The more you practice, the easier the next interview will be. Let me know when you hear those wonderful words, “you’re hired!”

think and speak on your feet – part one 0

The ability to “think and speak on your feet” is an important skill that often determines your success in job interviews. And once you land the job, many kinds of careers and occupations require this skill. To practice for your upcoming interviews try this exercise.

Print out this list of questions before you read through them. Cut them apart and put them in a jar. When you are ready to practice “thinking on your feet”, stand in front of a mirror, pull out a topic at random and talk to the mirror for two minutes about whatever is on the paper.

  • If you could travel anywhere in the world, where would you go first and why?
  • If you could have only 3 electrical appliances in your house, what would they be and why?
  • Why does glue not stick to the bottle?
  • What nocturnal animal would you be if you had to choose and why?
  • If Abe Lincoln and George Washington got into a fight who’d win?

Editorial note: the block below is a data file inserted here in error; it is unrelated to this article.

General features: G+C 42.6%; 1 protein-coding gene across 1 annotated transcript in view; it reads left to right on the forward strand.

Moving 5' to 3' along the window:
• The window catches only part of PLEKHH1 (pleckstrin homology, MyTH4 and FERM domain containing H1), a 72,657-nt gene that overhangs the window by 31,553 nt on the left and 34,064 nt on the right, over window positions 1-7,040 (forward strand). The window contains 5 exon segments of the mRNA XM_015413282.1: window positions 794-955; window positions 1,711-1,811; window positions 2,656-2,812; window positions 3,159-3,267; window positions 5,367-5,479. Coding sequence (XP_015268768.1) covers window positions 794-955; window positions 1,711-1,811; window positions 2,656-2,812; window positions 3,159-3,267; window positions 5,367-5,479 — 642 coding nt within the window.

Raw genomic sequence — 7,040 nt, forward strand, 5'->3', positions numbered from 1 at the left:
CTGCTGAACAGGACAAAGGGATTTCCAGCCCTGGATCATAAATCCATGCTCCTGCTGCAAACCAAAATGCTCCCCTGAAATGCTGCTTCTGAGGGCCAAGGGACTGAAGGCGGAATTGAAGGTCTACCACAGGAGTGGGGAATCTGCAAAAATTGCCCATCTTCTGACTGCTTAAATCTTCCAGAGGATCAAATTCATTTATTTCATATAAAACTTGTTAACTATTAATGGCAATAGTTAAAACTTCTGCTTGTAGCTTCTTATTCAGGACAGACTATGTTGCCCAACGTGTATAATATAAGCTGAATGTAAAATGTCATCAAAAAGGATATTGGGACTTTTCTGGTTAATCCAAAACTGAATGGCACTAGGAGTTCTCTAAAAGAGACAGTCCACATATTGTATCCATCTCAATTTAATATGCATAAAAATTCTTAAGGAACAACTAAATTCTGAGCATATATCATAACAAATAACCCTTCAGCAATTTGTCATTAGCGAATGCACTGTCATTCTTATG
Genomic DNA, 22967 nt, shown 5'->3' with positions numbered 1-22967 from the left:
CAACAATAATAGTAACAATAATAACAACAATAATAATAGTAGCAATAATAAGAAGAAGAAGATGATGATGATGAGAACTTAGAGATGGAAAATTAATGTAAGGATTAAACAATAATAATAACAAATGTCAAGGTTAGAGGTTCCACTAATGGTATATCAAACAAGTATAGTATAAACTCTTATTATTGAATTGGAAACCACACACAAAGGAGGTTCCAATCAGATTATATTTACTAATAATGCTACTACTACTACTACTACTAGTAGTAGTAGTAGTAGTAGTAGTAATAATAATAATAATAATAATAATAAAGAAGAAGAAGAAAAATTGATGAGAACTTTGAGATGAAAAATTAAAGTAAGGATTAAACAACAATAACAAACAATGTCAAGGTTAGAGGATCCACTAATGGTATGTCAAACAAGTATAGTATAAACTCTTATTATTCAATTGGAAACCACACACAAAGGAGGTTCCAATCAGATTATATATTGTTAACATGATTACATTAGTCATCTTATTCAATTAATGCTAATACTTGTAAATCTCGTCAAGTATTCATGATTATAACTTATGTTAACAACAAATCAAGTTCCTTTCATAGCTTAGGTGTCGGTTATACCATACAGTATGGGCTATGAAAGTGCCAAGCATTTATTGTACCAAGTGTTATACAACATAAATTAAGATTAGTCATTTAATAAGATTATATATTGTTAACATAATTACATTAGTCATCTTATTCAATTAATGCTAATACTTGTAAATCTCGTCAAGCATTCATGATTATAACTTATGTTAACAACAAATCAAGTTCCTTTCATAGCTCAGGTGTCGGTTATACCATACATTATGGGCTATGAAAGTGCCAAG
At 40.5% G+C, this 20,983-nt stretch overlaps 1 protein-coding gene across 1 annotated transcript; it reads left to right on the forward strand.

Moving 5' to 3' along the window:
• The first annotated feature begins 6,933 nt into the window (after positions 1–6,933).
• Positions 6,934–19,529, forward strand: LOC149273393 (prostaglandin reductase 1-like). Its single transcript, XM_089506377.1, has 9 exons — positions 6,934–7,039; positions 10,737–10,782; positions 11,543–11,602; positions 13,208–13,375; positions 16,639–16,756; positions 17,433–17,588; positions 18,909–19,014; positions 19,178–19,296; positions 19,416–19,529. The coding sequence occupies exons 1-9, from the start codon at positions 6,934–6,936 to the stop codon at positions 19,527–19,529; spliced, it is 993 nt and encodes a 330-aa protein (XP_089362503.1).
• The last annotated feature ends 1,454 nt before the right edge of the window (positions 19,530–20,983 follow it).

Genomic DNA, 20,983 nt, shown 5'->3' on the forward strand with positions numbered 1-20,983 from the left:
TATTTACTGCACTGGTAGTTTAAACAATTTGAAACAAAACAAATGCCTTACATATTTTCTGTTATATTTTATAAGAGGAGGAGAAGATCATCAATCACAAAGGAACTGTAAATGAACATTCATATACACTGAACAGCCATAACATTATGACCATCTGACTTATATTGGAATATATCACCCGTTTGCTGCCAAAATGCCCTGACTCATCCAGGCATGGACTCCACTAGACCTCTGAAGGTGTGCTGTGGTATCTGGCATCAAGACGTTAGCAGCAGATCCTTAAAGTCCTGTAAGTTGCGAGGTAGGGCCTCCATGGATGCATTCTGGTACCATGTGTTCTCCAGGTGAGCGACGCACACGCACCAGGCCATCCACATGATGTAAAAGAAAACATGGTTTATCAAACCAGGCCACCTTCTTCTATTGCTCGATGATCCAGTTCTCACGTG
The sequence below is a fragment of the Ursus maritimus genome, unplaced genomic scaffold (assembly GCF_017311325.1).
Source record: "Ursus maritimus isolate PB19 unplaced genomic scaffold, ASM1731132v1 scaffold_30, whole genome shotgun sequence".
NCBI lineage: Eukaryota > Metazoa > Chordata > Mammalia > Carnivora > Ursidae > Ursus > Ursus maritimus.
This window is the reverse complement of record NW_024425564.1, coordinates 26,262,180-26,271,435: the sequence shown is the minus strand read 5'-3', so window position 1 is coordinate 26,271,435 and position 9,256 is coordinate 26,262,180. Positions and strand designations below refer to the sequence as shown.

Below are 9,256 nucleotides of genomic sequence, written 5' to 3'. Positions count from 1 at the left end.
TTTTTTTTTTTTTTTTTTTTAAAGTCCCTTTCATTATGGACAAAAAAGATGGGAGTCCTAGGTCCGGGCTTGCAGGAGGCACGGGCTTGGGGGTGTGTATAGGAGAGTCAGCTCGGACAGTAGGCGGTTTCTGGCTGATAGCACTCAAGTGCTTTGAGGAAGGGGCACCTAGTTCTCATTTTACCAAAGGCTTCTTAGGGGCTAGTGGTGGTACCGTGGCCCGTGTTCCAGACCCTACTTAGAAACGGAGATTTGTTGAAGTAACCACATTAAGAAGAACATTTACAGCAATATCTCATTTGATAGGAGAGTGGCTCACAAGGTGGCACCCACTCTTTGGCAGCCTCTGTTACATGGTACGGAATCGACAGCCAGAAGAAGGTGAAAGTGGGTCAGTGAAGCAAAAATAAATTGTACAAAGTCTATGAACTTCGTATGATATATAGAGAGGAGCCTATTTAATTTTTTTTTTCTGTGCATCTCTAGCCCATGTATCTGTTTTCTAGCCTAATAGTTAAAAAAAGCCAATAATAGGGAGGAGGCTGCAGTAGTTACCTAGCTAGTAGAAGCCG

• If you had a snail that could magically grant wishes, what would you name it?
  • If you had the chance to go back in time for 24 hours, where and when would you go?
  • What’s your worst/best memory of high school and why?
  • What was your favorite pet you had as a child and why?
  • What is the most rewarding experience you have had and what made it so?
  • Who or what inspires you and why?

Now that you have practiced thinking on your feet, you are ready to answer specific interview questions. Check back soon, I will post a list of interview practice questions that you can do the same exercise with.